|A woeful waste of time and money.
|Harvey Stein, Dec 24, 2004
More of Harvey Stein's Review:
Having enjoyed my morning cappucino for over 30 years, I have been through a number of machines. In the late 80's, I purchased a Swiss made, Olympia Coffex ($800 back then!). It was great. Ran like a Swiss watch, but finally gave out in late-2003. I...
|Very ease to use, makes good coffee, but doesn't like oily beans
|Albert Darby, Jan 1, 2005
More of Albert Darby's Review:
The main thing that convinced me to buy this unit was ease of use. I've owned a Saeco Rio Vapore for years and am OK with the quality of espresso it's capable of however I really find manually pulling shots to be too much effort so consequently it...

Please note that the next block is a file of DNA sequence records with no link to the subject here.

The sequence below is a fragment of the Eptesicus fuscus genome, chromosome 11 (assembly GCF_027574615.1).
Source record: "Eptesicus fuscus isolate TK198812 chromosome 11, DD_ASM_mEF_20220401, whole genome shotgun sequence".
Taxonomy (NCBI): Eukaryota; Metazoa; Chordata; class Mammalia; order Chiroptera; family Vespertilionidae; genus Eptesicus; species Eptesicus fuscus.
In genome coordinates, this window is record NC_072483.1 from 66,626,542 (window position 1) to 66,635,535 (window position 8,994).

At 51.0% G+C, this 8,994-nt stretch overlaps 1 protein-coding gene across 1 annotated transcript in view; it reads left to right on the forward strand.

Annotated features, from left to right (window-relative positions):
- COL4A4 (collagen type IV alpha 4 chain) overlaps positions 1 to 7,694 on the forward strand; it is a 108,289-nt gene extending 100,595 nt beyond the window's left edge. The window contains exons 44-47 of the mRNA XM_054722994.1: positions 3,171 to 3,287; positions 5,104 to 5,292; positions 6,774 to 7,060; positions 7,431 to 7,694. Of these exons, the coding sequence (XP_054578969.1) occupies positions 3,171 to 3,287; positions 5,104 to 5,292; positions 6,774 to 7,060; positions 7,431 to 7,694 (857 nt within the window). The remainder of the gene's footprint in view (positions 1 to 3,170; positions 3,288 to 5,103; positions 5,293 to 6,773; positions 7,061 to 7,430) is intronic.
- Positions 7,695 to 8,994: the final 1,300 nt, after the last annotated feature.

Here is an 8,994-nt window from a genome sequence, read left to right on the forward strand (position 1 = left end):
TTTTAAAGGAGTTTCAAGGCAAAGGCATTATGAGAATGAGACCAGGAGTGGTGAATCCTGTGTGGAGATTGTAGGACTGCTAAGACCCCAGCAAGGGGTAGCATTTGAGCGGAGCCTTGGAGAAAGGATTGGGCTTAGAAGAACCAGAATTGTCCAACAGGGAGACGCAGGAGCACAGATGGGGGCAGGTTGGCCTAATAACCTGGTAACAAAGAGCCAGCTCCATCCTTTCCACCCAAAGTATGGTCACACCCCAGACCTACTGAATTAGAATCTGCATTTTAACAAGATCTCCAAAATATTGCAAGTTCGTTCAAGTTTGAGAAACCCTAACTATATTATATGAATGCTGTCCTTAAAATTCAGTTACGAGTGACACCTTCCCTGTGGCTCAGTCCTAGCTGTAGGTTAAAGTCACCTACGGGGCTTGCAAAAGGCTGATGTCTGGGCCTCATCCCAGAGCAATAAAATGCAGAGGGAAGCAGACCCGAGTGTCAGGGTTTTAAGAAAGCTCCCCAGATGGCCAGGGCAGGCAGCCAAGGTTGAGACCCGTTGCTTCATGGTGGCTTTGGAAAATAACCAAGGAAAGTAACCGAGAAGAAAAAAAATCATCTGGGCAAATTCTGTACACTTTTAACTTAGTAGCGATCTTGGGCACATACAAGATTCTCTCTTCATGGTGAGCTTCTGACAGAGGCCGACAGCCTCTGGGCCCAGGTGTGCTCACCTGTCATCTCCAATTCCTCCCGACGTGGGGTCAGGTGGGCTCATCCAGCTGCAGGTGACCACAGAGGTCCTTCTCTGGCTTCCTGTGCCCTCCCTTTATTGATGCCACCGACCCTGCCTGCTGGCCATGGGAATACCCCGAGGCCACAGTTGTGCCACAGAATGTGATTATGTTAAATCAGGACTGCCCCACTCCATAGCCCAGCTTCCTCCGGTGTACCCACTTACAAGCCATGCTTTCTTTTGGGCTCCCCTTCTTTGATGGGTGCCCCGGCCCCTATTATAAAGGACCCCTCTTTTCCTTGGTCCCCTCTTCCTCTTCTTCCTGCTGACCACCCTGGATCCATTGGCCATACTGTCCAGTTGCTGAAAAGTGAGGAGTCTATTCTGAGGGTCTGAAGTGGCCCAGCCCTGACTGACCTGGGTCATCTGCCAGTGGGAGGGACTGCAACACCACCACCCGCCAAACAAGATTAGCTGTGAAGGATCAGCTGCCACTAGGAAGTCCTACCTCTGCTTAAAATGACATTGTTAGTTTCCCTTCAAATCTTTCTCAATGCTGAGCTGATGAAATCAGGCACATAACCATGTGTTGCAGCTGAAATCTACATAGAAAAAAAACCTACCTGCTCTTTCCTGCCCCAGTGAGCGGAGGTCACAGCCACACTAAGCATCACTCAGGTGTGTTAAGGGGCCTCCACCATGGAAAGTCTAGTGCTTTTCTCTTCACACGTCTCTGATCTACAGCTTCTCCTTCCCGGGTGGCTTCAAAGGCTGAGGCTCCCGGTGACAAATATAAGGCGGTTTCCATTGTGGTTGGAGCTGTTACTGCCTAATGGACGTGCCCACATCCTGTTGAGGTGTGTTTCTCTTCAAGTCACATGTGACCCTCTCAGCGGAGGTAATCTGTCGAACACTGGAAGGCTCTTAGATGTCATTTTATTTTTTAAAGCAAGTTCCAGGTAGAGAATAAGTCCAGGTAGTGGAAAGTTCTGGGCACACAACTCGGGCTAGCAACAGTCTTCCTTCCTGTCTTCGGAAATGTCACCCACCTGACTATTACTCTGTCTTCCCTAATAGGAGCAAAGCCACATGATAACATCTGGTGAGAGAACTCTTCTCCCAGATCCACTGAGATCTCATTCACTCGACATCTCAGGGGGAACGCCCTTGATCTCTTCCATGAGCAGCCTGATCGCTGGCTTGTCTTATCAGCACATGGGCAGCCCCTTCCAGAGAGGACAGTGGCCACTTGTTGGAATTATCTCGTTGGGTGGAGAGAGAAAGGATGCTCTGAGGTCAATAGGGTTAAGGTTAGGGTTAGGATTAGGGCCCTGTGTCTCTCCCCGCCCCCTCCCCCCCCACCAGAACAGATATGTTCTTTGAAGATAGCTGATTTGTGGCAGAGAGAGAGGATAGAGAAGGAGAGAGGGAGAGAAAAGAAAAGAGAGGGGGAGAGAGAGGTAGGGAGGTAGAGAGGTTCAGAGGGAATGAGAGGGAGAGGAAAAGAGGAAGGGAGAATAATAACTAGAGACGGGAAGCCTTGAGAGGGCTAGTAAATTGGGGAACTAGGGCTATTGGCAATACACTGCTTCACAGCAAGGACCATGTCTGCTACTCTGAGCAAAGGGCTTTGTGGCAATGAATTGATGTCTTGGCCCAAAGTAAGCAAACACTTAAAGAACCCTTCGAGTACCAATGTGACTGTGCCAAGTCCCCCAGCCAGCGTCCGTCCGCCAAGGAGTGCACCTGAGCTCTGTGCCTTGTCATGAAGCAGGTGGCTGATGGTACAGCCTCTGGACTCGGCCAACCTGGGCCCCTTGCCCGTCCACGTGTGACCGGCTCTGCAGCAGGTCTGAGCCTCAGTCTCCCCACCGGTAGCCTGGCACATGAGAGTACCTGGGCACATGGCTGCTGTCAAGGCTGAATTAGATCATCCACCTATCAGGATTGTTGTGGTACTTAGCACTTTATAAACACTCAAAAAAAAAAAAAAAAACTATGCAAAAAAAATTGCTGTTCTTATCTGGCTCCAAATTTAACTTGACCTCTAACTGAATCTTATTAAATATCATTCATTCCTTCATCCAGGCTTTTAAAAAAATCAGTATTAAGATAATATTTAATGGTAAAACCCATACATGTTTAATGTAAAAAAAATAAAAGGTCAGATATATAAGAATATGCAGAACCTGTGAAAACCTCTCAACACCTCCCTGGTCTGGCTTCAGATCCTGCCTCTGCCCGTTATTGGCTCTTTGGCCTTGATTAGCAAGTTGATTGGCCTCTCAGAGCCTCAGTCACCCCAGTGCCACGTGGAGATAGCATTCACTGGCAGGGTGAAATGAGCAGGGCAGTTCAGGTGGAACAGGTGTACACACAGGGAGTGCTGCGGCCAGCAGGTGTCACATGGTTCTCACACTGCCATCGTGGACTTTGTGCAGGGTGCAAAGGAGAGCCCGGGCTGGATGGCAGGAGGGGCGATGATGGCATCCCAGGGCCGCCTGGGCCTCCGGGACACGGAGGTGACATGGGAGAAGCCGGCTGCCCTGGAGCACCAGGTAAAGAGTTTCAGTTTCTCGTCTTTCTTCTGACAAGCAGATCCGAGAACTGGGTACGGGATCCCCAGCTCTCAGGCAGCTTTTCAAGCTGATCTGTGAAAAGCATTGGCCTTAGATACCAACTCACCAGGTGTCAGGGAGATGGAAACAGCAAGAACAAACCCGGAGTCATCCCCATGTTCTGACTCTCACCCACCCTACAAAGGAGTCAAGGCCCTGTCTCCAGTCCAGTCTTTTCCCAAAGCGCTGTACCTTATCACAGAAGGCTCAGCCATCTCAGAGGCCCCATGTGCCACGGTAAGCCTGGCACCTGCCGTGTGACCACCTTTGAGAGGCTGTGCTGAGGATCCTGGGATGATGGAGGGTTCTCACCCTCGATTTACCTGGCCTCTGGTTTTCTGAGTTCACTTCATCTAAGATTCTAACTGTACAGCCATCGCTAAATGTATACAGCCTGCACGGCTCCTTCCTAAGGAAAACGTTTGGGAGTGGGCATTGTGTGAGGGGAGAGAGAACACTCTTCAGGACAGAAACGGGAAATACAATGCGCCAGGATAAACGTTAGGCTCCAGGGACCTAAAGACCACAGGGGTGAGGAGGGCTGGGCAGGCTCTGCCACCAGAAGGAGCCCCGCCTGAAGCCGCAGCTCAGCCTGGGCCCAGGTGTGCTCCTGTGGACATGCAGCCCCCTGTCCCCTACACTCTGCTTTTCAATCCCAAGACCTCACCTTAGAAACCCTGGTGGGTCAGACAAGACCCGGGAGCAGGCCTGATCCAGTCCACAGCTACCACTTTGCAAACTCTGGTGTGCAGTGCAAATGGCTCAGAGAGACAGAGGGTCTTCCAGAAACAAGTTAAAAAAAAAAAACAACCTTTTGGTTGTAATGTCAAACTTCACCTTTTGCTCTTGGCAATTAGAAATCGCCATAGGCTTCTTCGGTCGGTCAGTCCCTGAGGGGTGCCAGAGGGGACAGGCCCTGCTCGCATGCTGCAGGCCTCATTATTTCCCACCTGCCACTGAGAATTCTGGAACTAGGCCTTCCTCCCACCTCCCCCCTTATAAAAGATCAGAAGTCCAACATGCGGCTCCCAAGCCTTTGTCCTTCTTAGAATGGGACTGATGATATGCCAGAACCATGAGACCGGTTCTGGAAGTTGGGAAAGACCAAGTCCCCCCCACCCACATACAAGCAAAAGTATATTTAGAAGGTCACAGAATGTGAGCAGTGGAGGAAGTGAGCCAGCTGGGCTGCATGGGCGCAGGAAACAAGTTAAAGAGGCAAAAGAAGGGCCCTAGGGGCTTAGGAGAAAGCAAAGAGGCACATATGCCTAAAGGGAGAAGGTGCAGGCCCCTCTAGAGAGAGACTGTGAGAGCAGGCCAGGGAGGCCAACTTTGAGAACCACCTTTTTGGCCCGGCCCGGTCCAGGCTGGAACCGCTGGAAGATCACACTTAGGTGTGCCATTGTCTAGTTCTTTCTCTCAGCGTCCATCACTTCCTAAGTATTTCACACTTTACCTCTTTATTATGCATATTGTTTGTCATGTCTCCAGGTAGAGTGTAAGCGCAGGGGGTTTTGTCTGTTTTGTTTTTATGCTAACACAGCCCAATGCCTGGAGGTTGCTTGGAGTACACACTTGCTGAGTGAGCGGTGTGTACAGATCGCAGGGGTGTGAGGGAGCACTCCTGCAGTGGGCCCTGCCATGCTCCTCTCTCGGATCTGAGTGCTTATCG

|12 Reviews have been written for the Jura Capresso S9 so far by our members.
Let me just start off by saying I don't much like super automatic machines.
There, I said it.
As a judge in international Barista competitions, as a person who takes great pride in the hands-on crafting of a superior shot of espresso, and as a person who believes an automated machine will not exist in my lifetime that can beat a seasoned Barista using quality equipment and beans to produce a great shot, I sometimes wonder if I should review super automatics.
Then I remember the goals of this website, and I remember my responsibilities to our readership - not just the few who measure the beans they use for a shot in the tenths of grams scale, religiously backflush and clean their machines every week (or day) - no, I remember the many who just want a better cup of coffee; a better shot of espresso.
And the fact is, today's crop of super automatics can produce a better shot of espresso than maybe 50%, 60% of the cafes in North America. And some maybe can even beat the lower 80% of cafes out there in the wild.